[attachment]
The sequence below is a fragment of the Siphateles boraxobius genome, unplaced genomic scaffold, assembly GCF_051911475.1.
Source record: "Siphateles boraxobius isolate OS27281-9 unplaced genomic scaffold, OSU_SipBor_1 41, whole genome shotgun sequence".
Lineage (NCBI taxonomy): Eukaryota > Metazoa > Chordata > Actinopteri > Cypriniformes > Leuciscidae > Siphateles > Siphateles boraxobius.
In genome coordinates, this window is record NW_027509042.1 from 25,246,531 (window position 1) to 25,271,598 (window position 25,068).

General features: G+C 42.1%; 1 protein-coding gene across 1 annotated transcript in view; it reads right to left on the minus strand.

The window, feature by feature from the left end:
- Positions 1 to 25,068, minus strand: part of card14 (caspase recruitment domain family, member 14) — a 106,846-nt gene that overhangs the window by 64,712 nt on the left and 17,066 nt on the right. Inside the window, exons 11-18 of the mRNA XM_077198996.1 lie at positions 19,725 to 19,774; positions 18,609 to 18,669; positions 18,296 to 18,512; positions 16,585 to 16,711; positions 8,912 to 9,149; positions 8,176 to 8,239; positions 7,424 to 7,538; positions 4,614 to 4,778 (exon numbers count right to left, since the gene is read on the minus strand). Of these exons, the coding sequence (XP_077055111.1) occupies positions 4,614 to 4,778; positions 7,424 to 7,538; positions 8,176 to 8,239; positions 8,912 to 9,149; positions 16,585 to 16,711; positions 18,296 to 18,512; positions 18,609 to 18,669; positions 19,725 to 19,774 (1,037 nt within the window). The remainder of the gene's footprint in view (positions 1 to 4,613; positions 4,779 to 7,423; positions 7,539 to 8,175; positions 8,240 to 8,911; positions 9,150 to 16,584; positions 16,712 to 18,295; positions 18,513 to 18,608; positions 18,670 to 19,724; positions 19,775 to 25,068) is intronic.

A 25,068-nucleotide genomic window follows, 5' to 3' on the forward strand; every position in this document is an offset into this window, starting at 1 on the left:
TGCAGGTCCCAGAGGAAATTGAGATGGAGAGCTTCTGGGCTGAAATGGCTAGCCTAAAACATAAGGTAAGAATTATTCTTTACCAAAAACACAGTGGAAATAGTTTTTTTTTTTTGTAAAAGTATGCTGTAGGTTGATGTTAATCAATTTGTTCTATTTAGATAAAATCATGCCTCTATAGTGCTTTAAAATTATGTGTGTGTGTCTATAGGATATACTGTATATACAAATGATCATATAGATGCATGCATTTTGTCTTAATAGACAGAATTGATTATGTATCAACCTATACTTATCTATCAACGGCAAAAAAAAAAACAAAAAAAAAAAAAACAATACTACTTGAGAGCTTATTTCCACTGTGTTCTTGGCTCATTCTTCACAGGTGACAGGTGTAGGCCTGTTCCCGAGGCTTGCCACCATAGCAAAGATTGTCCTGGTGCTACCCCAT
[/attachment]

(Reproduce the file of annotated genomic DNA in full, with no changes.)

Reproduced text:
The sequence below is a fragment of the Siphateles boraxobius genome, unplaced genomic scaffold, assembly GCF_051911475.1.
Source record: "Siphateles boraxobius isolate OS27281-9 unplaced genomic scaffold, OSU_SipBor_1 41, whole genome shotgun sequence".
Lineage (NCBI taxonomy): Eukaryota > Metazoa > Chordata > Actinopteri > Cypriniformes > Leuciscidae > Siphateles > Siphateles boraxobius.
In genome coordinates, this window is record NW_027509042.1 from 25,246,531 (window position 1) to 25,271,598 (window position 25,068).

General features: G+C 42.1%; 1 protein-coding gene across 1 annotated transcript in view; it reads right to left on the minus strand.

The window, feature by feature from the left end:
- Positions 1 to 25,068, minus strand: part of card14 (caspase recruitment domain family, member 14) — a 106,846-nt gene that overhangs the window by 64,712 nt on the left and 17,066 nt on the right. Inside the window, exons 11-18 of the mRNA XM_077198996.1 lie at positions 19,725 to 19,774; positions 18,609 to 18,669; positions 18,296 to 18,512; positions 16,585 to 16,711; positions 8,912 to 9,149; positions 8,176 to 8,239; positions 7,424 to 7,538; positions 4,614 to 4,778 (exon numbers count right to left, since the gene is read on the minus strand). Of these exons, the coding sequence (XP_077055111.1) occupies positions 4,614 to 4,778; positions 7,424 to 7,538; positions 8,176 to 8,239; positions 8,912 to 9,149; positions 16,585 to 16,711; positions 18,296 to 18,512; positions 18,609 to 18,669; positions 19,725 to 19,774 (1,037 nt within the window). The remainder of the gene's footprint in view (positions 1 to 4,613; positions 4,779 to 7,423; positions 7,539 to 8,175; positions 8,240 to 8,911; positions 9,150 to 16,584; positions 16,712 to 18,295; positions 18,513 to 18,608; positions 18,670 to 19,724; positions 19,775 to 25,068) is intronic.

A 25,068-nucleotide genomic window follows, 5' to 3' on the forward strand; every position in this document is an offset into this window, starting at 1 on the left:
TGCAGGTCCCAGAGGAAATTGAGATGGAGAGCTTCTGGGCTGAAATGGCTAGCCTAAAACATAAGGTAAGAATTATTCTTTACCAAAAACACAGTGGAAATAGTTTTTTTTTTTTGTAAAAGTATGCTGTAGGTTGATGTTAATCAATTTGTTCTATTTAGATAAAATCATGCCTCTATAGTGCTTTAAAATTATGTGTGTGTGTCTATAGGATATACTGTATATACAAATGATCATATAGATGCATGCATTTTGTCTTAATAGACAGAATTGATTATGTATCAACCTATACTTATCTATCAACGGCAAAAAAAAAAACAAAAAAAAAAAAAACAATACTACTTGAGAGCTTATTTCCACTGTGTTCTTGGCTCATTCTTCACAGGTGACAGGTGTAGGCCTGTTCCCGAGGCTTGCCACCATAGCAAAGATTGTCCTGGTGCTACCCCAT